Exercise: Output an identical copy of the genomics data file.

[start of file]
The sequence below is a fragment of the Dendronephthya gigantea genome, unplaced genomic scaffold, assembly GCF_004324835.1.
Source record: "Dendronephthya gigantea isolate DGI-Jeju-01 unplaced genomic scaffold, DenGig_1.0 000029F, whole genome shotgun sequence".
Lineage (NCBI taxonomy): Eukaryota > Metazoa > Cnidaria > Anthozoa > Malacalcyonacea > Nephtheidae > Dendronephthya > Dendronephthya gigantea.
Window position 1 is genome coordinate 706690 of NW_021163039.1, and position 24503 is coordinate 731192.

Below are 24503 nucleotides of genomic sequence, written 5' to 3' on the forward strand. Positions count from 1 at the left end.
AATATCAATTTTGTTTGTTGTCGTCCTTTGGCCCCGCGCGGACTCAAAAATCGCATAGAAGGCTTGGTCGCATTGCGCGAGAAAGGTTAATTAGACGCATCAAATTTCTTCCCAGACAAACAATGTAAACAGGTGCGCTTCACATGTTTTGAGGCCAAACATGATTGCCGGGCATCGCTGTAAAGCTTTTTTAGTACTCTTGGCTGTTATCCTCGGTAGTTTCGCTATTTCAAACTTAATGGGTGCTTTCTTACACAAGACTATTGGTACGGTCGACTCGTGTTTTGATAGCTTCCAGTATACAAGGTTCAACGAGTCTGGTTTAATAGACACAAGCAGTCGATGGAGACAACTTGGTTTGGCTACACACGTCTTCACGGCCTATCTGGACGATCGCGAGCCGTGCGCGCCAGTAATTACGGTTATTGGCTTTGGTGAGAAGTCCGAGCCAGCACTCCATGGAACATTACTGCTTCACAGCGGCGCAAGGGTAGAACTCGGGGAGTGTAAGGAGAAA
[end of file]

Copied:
The sequence below is a fragment of the Dendronephthya gigantea genome, unplaced genomic scaffold, assembly GCF_004324835.1.
Source record: "Dendronephthya gigantea isolate DGI-Jeju-01 unplaced genomic scaffold, DenGig_1.0 000029F, whole genome shotgun sequence".
Lineage (NCBI taxonomy): Eukaryota > Metazoa > Cnidaria > Anthozoa > Malacalcyonacea > Nephtheidae > Dendronephthya > Dendronephthya gigantea.
Window position 1 is genome coordinate 706690 of NW_021163039.1, and position 24503 is coordinate 731192.

Below are 24503 nucleotides of genomic sequence, written 5' to 3' on the forward strand. Positions count from 1 at the left end.
AATATCAATTTTGTTTGTTGTCGTCCTTTGGCCCCGCGCGGACTCAAAAATCGCATAGAAGGCTTGGTCGCATTGCGCGAGAAAGGTTAATTAGACGCATCAAATTTCTTCCCAGACAAACAATGTAAACAGGTGCGCTTCACATGTTTTGAGGCCAAACATGATTGCCGGGCATCGCTGTAAAGCTTTTTTAGTACTCTTGGCTGTTATCCTCGGTAGTTTCGCTATTTCAAACTTAATGGGTGCTTTCTTACACAAGACTATTGGTACGGTCGACTCGTGTTTTGATAGCTTCCAGTATACAAGGTTCAACGAGTCTGGTTTAATAGACACAAGCAGTCGATGGAGACAACTTGGTTTGGCTACACACGTCTTCACGGCCTATCTGGACGATCGCGAGCCGTGCGCGCCAGTAATTACGGTTATTGGCTTTGGTGAGAAGTCCGAGCCAGCACTCCATGGAACATTACTGCTTCACAGCGGCGCAAGGGTAGAACTCGGGGAGTGTAAGGAGAAA